Wilkommen in Kardiff



Firstly, we must confess, this post should have been published back at Christmas. Unfortunately, various life and work-related matters stifled our ability to press ‘publish’ at the appropriate time, leaving it to gather dust. So, what we propose is that before you read this, pretend you’ve built a time machine, and you’re testing it by ‘only’ setting your co-ordinates back in time for just over a month. And because you’re wondering if it really can be Christmas every day. Do that, and this write-up will make sense, but if that doesn’t convince you, please bear in mind there are only 338 Christmas shopping days remaining. Let that be a warning.

“We’re all friends now”, said a concussed Basil Fawlty in the immortal ‘The Germans’ episode of Fawlty Towers. It’s that time again (for Christmas, not war; although there’s always time for war, it seems), Cardiff Christmas Market is back and is as vibrant as ever.

The Hayes has seen a dramatic transformation in the last five years or so. From a crumbling embarrassment, featuring dangerously uneven pavements and a suspicious smell of stale urine, it has become the prime location for our ‘favourite’ globalised brands – including the wonderfully ethical Starbucks and all its unrelenting friends. Despite originality and interest being a rarity in that region, the masses have flocked to St. Davids 2.0, which is now in the top three busiest shopping centres in the United Kingdom, including a food court in its East Side with yet more ‘favourites’ (including the perma-queue outside the Portuguese chicken and chip shop). It’s all a bit tiresome. Travel six hours by train to Norwich, as we did recently, and the shopping centres there brought on a bizarre jet-lag sensation. Everything was the same, in gloriously buffet-like repetition fashion. Bah!

Step forward the little guys, kindly offering us hope that someone out there might still give a toss.


Holidays are coming…

While the German Barbecue sausage fest might be our area of focus here, the stalls are well worth a look once you’ve picked yourself up a delicious hot dog at its theatrical best or a bag of fresh, warm doughnuts a few doors down.

The terraced wooden huts have popped up regularly in the city centre throughout the year, but the superior Christmas version is always worth the wait. Have a look around. There are independents selling locally fermented whiskies, to woolly wintery attire, to great quality slates designed for port ‘n’ cheese sessions after stuffing your festive faces all day at Christmas. It’s all here, and worth appreciating before it’s cruelly snatched away from us again. It’s a great opportunity to learn of small businesses that deserve the exposure, and time away from attempting to draw blood (or any information) from the temporary Christmas staff at the corporate-led giants.

Food then. If there’s one criticism EATCardiff has of the Original German Barbecue (and we don’t care one bit that the sausages are actually from BA Cash & Carry), it’s that it’s ruthlessly taken from us every year. It’s so frustrating that, with the money, we’re considering a business venture…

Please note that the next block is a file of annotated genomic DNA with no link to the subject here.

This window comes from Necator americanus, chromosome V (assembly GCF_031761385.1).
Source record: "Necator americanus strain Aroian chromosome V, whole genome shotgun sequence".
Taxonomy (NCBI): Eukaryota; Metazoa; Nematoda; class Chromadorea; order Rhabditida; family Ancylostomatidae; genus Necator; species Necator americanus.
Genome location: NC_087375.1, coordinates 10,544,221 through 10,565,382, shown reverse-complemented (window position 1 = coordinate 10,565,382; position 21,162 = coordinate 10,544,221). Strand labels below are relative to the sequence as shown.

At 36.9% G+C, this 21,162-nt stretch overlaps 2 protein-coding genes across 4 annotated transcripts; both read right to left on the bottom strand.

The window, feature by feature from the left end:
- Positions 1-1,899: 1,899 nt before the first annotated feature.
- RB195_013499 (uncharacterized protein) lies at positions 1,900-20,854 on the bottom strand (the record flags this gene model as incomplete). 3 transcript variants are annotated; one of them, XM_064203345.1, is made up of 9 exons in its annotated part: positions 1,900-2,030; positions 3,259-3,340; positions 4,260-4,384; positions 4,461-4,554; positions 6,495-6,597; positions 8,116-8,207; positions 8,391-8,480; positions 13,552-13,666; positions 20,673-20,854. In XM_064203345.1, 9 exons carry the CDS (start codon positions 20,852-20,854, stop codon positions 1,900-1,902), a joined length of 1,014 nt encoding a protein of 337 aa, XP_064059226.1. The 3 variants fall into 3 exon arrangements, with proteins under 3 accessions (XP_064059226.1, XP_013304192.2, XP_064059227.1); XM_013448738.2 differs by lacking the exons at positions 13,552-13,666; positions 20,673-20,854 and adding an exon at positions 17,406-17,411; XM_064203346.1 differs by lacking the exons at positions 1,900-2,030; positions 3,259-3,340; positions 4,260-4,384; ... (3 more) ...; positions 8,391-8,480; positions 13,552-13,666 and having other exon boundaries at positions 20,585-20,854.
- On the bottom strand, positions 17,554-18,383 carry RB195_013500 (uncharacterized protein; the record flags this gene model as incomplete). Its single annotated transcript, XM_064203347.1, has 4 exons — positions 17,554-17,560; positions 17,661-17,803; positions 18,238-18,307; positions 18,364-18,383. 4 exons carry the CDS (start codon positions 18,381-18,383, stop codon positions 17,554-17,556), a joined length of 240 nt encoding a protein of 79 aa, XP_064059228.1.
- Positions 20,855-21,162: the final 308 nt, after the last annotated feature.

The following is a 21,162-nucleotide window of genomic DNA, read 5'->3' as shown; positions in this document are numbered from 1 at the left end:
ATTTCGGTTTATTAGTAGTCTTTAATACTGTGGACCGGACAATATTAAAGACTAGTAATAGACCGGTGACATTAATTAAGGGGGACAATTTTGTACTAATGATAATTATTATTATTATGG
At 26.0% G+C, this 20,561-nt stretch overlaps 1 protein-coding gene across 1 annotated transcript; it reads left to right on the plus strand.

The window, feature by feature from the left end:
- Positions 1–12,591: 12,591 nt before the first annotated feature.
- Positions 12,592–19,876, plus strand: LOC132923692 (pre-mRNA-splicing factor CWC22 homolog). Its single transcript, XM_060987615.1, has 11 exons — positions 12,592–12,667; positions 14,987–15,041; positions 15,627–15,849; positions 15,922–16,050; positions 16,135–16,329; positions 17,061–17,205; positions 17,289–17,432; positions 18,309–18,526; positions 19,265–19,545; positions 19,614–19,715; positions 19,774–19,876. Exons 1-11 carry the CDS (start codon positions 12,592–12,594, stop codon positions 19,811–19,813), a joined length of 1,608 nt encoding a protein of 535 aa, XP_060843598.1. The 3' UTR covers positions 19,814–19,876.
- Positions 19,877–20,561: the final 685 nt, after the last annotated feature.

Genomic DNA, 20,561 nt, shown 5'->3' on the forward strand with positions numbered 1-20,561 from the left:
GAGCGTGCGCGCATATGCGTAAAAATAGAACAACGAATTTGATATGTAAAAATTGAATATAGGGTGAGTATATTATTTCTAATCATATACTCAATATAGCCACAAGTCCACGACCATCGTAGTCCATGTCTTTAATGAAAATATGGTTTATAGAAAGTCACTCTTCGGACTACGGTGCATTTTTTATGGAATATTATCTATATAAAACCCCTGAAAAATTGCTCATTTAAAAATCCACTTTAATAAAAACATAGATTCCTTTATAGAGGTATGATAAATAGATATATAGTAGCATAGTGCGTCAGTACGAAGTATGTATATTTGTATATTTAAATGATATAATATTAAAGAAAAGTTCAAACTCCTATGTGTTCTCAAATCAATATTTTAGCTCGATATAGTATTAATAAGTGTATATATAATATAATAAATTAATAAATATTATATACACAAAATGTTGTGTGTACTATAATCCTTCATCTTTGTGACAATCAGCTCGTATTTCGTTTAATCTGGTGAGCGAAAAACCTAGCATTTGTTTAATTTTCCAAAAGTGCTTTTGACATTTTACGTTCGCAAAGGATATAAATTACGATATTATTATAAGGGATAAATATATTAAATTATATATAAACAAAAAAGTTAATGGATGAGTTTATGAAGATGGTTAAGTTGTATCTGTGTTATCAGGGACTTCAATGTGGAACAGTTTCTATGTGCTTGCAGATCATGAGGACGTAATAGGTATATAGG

At first glance you’ll notice a huge gathering around a hut that appears to be on fire. Alarmed, your instincts will direct you over hastily to see if anyone’s died. No one has, but unfortunately a certain farm animal was harmed during the process of setting up the barbecue.

It’s like nothing else in town, as the Krakauer (red) and Bratwurst (white) sausages take centre stage, sweating above the inferno pit below, it’s a theatrical joy to watch (like that ball boy down the Gower the other night) while it must be living hell to work in, as the relentless public surrounds the hut like zombies to rotting flesh. It took 15 minutes to be served, but with the hypnotic heat from the fire and the bustling set-up of it all, you’ll forget why you’re there.

Our order took quite some time...

Our order took quite some time…

At £3.80 a pop, you’d be excused for expressing slight disgust at the asking price. But you’d be an idiot to pass it up. Choose either the spicy Krakauer or the herby Bratwurst and you really will wish it could be Christmas every day. They’re chunky, dense, flavoursome and as exciting as they were last year, and not good to write about on an empty stomach. Throw on some freshly grilled onions if you’re that way inclined and some authentic condiments (the sauces are, er, sourced from Munich) and the experience will be short-lived as each bite releases a wonderfully char-grilled, meaty mastication sensation.

Once it’s gone, it’s gone. So go. Now.

Don’t take our word for it:


One thought on “Wilkommen in Kardiff

  1. It’s notable that you suspect the sausage on display came from the local wholesale warehouse. It got me thinking that there has to be a glut of street-based purveyors of hot food that you should be drawing attention to through the medium of your web log. How about burger vans and Caroline Street kebab shops? Plenty of good stories there I would have thought and far more interesting than a visit to sodding Subway.

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